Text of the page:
Why is Michel Temer Still President? A Brazilian Perspective

By Amauri Gonzo.

It is always hard to explain Brazilian politics to foreigners. There is a lot of history and many characters and there are 25 political parties represented in Congress alone. It is even harder to explain how illegitimate president Michel Temer, with an approval rating that fluctuates between 2 and 7% and with polls showing that 81% of the population thinks he should be subject of a criminal investigation, has held on to the presidency and just beat an impeachment attempt by a wide margin of votes in Congress.

Temer is caught in a tangle resulting from the last decade of  political history. Elevated to the position of Congressional President then Vice President of the Republic  Temer was a key actor in the coalition between Lula’s PT (Partido dos Trabalhadores/Workers’ Party) and the PMDB (Partido do Movimento Democratico do Brasil/ Brazilian Democratic Movement Party), a centre-right party- one of the country’s largest- that was  created at the end of the military dictatorship.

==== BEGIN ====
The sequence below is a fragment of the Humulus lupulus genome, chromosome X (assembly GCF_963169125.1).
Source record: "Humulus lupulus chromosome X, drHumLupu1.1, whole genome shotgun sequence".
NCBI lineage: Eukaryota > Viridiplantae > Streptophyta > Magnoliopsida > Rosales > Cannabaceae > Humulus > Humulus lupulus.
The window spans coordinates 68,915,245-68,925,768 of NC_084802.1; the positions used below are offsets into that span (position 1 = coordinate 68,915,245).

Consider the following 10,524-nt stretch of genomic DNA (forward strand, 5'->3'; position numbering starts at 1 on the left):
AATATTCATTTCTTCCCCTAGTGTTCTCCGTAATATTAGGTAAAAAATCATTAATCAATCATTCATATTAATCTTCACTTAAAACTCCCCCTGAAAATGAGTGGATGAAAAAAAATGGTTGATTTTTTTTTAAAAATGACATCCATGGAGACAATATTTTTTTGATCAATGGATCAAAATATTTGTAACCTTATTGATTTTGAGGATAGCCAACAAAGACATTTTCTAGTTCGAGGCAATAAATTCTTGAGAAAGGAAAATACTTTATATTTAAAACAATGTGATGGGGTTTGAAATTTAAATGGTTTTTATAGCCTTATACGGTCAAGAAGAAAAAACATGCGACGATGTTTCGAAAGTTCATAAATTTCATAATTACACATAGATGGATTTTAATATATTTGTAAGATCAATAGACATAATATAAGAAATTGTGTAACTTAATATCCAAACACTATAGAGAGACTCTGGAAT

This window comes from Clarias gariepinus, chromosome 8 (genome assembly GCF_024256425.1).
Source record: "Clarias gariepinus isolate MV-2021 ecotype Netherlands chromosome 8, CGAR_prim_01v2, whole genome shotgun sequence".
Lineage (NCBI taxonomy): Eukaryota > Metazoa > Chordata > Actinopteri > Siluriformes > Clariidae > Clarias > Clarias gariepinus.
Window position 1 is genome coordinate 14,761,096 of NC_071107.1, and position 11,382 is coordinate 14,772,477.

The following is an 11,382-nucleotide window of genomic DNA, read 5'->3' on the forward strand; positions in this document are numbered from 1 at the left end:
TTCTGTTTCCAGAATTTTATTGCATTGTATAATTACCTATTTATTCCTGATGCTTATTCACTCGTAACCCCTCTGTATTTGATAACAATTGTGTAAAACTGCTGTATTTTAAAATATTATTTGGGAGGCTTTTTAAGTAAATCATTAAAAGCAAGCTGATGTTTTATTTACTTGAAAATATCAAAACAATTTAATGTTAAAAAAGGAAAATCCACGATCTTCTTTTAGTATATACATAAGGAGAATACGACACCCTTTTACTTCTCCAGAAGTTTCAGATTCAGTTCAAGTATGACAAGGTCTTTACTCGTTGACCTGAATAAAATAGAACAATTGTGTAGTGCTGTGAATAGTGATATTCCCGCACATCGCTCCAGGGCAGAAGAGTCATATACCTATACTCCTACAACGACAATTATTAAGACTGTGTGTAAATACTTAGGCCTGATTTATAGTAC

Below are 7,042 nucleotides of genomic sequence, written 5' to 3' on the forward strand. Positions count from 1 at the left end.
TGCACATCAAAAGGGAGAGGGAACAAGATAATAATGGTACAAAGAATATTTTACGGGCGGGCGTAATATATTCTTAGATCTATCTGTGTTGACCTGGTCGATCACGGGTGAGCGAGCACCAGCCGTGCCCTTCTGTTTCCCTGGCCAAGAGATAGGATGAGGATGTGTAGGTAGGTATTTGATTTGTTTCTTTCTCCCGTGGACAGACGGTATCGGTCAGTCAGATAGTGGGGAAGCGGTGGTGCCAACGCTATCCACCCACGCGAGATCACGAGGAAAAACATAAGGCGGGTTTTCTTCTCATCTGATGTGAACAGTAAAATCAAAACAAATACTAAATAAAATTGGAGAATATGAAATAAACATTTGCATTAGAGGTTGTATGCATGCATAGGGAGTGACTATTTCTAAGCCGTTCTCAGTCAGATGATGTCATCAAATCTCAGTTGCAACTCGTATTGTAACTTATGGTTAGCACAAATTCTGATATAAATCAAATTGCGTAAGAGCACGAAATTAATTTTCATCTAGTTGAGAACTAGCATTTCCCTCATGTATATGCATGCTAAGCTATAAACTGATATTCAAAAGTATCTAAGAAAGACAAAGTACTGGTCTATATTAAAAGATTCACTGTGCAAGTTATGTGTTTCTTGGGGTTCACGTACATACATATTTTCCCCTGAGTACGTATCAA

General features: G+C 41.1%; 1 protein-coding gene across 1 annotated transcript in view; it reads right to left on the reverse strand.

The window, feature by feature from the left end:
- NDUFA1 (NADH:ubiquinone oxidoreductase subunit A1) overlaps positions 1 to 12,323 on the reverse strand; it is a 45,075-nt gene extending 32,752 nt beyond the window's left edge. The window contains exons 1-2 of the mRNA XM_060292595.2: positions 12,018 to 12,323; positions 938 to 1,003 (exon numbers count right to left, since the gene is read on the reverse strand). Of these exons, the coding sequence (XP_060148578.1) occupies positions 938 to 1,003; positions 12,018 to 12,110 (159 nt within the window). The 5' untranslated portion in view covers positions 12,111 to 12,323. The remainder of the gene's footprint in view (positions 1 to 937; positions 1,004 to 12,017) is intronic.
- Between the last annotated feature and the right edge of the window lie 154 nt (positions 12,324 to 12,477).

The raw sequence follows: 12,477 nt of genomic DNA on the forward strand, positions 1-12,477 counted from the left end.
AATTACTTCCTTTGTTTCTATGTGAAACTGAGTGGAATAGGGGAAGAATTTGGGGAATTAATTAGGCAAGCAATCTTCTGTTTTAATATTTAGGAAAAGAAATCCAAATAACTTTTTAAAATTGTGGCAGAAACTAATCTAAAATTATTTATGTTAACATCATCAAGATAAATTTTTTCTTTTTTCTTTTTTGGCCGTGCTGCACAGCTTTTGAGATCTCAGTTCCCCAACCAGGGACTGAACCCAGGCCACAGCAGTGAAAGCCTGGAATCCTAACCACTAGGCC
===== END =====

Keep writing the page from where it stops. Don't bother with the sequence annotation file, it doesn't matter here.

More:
After the so-called “mensalão” scandal, which brought down historic leaders of the PT, Lula chose to bet on names outside of traditional party politics to guarantee continuity of the PT’s development project within the Federal Government. This is one of the reasons he chose Dilma Rousseff, his Chief of Staff and a relative political unknown, to be his successor to the presidency.  Although she had never run for any political office before, she was able to decisively beat José Serra from the PSDB (Partido da Social Democracia Brasileira/Brazilian Social Democratic Party) in 2010.

The mensalão scandal of 2005 forced Lula to solidify an alliance with the PMDB party.  During the early 1980s, the PMDB rose from the ashes of the MDB (Movimento Democratico do Brasil/Brazilian Democratic Movement), a party created during the military dictatorship to house the official government opposition in order to create a two-party system and give a semblance of democracy . As the dictatorship ended, however, the PMDB showed that it wasn’t such an opposition after-all as it welcomed important names from the official dictatorship party ARENA (Aliança Renovadora Nacional/National Renovating Alliance) like José Sarney. Sarney became president for 5 years after Tancredo Neves, the first civilian indirectly elected after the dictatorship ended in 1985, died before taking office.  The PMDB absorbed a large part of the political  structure of Corolnelismo, the old tradition of regional political machines run by plantation owners and ranchers, as well as a strong block of senators and congressmen.